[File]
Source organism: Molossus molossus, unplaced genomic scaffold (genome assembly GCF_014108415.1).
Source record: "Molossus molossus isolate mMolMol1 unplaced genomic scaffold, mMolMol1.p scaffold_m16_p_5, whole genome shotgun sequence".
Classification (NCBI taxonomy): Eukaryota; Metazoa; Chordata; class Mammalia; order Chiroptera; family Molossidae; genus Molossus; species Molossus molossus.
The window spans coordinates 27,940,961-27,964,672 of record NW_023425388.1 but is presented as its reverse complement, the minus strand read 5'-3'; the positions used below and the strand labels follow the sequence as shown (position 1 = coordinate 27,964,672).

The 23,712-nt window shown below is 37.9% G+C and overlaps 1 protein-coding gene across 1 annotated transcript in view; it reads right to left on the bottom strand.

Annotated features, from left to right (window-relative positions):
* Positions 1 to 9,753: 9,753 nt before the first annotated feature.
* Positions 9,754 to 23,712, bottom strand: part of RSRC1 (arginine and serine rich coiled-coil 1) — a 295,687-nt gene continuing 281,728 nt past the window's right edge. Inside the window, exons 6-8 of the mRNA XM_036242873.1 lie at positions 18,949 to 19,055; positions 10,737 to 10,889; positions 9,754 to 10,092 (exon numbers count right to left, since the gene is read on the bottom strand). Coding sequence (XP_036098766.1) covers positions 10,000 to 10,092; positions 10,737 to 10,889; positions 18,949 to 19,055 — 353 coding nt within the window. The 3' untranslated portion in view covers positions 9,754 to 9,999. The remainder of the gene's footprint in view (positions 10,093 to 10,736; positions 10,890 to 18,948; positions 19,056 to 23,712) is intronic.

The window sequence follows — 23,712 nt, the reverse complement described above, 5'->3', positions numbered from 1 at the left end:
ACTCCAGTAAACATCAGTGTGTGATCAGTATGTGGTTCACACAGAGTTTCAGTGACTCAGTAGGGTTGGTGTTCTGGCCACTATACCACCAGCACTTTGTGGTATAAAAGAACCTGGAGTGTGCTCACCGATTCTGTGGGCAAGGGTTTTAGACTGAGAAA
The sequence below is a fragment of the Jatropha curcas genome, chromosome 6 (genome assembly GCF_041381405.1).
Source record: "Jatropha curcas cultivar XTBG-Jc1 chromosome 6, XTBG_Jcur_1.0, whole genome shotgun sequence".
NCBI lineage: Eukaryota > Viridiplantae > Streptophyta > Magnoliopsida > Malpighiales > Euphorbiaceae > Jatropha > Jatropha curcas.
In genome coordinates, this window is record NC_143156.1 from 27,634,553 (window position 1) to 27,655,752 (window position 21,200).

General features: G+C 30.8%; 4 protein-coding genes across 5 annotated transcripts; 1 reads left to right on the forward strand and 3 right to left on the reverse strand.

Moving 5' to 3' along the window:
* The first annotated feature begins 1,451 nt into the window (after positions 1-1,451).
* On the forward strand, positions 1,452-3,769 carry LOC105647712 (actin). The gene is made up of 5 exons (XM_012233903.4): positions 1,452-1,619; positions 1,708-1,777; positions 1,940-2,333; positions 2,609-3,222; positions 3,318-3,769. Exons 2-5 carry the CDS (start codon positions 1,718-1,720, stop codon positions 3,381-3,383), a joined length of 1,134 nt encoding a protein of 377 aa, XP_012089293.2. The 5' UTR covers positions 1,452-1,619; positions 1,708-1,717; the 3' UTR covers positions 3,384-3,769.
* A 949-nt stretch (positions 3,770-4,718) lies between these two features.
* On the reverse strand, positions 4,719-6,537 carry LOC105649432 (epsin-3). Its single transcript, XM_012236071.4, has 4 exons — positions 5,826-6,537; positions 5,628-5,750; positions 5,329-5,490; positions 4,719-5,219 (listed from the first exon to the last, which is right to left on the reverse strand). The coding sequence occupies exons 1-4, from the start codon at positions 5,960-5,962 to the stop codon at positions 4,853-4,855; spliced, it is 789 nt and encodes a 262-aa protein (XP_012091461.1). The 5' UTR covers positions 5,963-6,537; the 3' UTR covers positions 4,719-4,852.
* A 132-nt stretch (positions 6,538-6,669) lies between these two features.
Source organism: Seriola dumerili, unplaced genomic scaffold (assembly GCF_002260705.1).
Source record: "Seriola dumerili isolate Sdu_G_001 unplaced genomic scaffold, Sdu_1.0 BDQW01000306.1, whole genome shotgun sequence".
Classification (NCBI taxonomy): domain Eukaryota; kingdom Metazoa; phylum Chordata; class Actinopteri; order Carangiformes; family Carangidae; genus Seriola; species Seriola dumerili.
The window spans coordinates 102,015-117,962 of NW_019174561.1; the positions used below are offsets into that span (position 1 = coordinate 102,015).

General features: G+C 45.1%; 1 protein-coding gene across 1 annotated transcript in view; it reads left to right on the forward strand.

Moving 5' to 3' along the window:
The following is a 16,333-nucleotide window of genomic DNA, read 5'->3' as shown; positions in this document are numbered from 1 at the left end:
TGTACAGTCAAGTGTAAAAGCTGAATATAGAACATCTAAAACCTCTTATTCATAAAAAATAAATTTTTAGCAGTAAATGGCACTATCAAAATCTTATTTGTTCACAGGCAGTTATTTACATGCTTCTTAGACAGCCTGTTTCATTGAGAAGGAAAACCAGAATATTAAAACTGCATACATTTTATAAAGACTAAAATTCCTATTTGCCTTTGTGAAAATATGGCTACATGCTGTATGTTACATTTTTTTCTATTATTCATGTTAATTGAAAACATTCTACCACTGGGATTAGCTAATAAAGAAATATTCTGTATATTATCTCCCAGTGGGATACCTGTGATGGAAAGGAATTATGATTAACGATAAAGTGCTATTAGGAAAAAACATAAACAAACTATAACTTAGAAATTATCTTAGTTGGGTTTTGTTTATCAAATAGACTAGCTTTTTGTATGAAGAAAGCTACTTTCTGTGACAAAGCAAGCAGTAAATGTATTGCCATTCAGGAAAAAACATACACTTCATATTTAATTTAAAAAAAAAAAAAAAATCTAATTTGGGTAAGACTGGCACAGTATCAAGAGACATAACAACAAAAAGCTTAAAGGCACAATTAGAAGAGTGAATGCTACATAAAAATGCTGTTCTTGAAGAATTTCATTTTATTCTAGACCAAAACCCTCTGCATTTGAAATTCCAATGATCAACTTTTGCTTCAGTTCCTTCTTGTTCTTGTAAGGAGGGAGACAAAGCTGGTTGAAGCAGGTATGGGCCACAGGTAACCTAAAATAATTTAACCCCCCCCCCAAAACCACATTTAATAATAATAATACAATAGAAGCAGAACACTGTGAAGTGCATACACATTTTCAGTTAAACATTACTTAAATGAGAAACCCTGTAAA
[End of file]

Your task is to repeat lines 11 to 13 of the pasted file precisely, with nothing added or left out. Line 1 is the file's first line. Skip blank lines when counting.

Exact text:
The sequence below is a fragment of the Jatropha curcas genome, chromosome 6 (genome assembly GCF_041381405.1).
Source record: "Jatropha curcas cultivar XTBG-Jc1 chromosome 6, XTBG_Jcur_1.0, whole genome shotgun sequence".
NCBI lineage: Eukaryota > Viridiplantae > Streptophyta > Magnoliopsida > Malpighiales > Euphorbiaceae > Jatropha > Jatropha curcas.